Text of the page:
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Subscribe to this list via RSS Blog posts tagged in preschoolers

Posted by on in Early Childhood

glitter

What is your favorite thing to do with a group of young children? What kinds of activities make you excited? What types of materials do you avoid?

Oh, come on. You know that you purposely avoid doing certain types of activities or avoid using certain types of materials. Me? I don’t like glitter. I will do just about anything other than use glitter.

It’s not the mess. I don’t mind mess. I’ll make sand and glue pictures or cut paper into little bits. We paint all the time. But something about glitter makes me almost hyperventilate. It doesn’t just make a mess – it is insidious, showing up months after we have last used it. I just don’t like using it.

I love blocks. We could have blocks as our major focus every week and I would be happy as I could be. I like to experiment, adding rope light or mirrors or straws with the blocks. I enjoy seeing all the different things that children can do with blocks. I like making patterns for kids to follow. Blocks are just about the best thing ever!

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Posted by on in Literacy

Little people learning land: A world of wonder

It's one thing to read and write about literacy, it's another to breathe it. The last time I had a crazy notion in my head I ended up teaching with teachers in over 500 K-12 classrooms. At this stage, it's unfathomable I would dive headfirst into the murky waters of preschool. It's so rewarding but extremely demanding. Good thing I got my little on.

I was blessed to join a staff of two teacher/directors. Their five star preschool qualified for one of the coveted special new grants for early literacy; that's where I come in. Tonight I'm writing from head and heart, sharing highights of my first week in little people learning land. I hope it inspires you, brings a smile, validates what you are doing, maybe a couple tears of joy tossed into the recipe.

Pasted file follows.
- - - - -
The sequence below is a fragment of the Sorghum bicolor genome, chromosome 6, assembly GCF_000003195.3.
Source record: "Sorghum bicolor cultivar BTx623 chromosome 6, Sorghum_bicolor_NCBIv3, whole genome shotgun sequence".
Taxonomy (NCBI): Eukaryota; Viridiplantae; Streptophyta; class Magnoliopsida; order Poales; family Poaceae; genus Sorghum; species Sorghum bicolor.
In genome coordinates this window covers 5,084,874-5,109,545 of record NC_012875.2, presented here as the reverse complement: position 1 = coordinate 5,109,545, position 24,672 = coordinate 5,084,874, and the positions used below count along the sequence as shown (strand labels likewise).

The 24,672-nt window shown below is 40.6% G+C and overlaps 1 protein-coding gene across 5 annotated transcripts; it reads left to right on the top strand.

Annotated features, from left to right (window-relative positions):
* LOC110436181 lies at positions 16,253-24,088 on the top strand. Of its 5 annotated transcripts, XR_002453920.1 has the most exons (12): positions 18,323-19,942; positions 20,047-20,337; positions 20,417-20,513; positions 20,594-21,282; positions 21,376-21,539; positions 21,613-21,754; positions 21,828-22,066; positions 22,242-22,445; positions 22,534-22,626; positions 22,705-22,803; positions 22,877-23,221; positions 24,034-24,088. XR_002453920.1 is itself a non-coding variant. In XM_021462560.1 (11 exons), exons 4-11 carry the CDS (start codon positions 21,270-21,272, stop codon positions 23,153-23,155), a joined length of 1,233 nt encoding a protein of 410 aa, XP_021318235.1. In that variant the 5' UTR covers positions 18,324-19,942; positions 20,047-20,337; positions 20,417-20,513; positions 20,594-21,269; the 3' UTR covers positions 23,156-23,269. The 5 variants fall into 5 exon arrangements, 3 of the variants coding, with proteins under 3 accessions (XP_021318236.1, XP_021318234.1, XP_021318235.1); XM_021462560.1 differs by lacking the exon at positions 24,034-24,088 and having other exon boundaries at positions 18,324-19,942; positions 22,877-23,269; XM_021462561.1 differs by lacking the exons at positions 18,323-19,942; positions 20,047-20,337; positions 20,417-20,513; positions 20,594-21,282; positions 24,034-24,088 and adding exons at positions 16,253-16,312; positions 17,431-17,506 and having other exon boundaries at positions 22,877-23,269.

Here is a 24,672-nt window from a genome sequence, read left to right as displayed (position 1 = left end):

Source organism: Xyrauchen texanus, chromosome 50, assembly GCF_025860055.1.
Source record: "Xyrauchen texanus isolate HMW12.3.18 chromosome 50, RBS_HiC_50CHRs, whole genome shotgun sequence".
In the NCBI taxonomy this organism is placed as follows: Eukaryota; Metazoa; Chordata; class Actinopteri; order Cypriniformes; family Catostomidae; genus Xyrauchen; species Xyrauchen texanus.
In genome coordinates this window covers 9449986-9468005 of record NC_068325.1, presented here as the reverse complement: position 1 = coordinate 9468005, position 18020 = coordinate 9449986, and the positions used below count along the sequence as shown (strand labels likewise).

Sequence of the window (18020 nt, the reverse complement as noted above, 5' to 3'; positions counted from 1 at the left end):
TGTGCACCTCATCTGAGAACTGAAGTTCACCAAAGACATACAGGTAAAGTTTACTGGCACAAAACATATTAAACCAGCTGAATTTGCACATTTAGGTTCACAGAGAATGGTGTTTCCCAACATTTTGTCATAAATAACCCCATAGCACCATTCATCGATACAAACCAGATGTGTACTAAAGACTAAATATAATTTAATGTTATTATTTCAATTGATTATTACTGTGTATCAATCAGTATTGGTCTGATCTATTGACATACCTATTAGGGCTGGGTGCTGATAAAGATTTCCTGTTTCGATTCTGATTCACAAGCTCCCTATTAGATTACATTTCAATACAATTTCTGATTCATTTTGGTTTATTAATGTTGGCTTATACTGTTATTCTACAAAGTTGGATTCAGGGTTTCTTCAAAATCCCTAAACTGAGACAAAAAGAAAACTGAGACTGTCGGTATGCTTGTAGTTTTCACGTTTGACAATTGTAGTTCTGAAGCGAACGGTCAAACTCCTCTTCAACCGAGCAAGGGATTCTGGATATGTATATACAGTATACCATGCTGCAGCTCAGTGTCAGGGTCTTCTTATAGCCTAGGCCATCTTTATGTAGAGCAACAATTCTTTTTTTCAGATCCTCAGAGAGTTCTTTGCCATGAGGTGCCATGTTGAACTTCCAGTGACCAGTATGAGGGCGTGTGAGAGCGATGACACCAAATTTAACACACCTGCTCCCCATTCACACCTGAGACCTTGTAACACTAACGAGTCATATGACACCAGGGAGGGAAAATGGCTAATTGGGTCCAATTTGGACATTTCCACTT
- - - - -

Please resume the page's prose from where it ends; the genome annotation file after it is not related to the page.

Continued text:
Ready to teach- starting year 46

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Posted by on in Early Childhood

As I paused at a stoplight across from the local elementary school this morning, I saw a familiar sight that brought back memories… Carpool line. Moms and dads giving last minute hugs and kisses and straightening backpacks. First day of Kindergarten! Some drove out of the school lot and on their way. Others pulled into parking spots.

I remember being one of the parkers… just to watch my son walk into the building to his teacher waiting at the doorway. And then, he was gone. Sigh. Just one of many times a parent experiences “letting go.” It isn’t easy. I didn’t think I would cry, because I really did prepare myself for this day. But, it didn’t matter. There I was, along with the other parents, quietly sobbing in my car. I suddenly experienced a vivid flashback of the past five years, overwhelmed with excitement for my son’s future and some unanticipated parental anxiety.

goodbyetoyou

That being said, I was able to rein in the emotions and recover, knowing my son had spent years in a high quality preschool program that prepared him socially and academically for that day and his school years to come.

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Posted by on in Early Childhood

After spending this past weekend with a delightful gaggle of four-year-olds, and given the fact that I have not been in the classroom teaching that age for quite a few years now, I was reminded what a great age it is. They’ve passed the terrible two’s and the challenging three’s, with the ever-present push for independence and frequent episodes of “FTN” (failure to negotiate). Four-year-olds are beginning to understand other people’s points of view, have more language to express themselves without frustration, and are more willing to cooperate.

If you are a teacher of four’s or have one in your home full time, you’ll definitely be able to identify with these:

1. Their cooperative play and sharing is better, unless their playmate wants to horn in on their turn. Then, it could get ugly.

2. Their attention span is longer. Not for everything, but definitely for videos.

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Posted by on in Early Childhood

swing

Summer- a time when the lure of sedentary, screen-focused activities seems irresistible to most kids. And, parents frequently acquiesce due to scary media about what lurks outside the door… sun overexposure, itchy plants and bugs, dirt, and more!

But, let’s get real. Of course, we need to take some necessary precautions, like wearing sunscreen and insect repellant and using soap and water when we come in. But we shouldn’t deprive children of the really important benefits of being outside, which totally outweigh the other stuff.

Benefits, eh? Says who? Well, actually, the scientific community, that’s who. Let’s take a look at some of these benefits.

Being outside…

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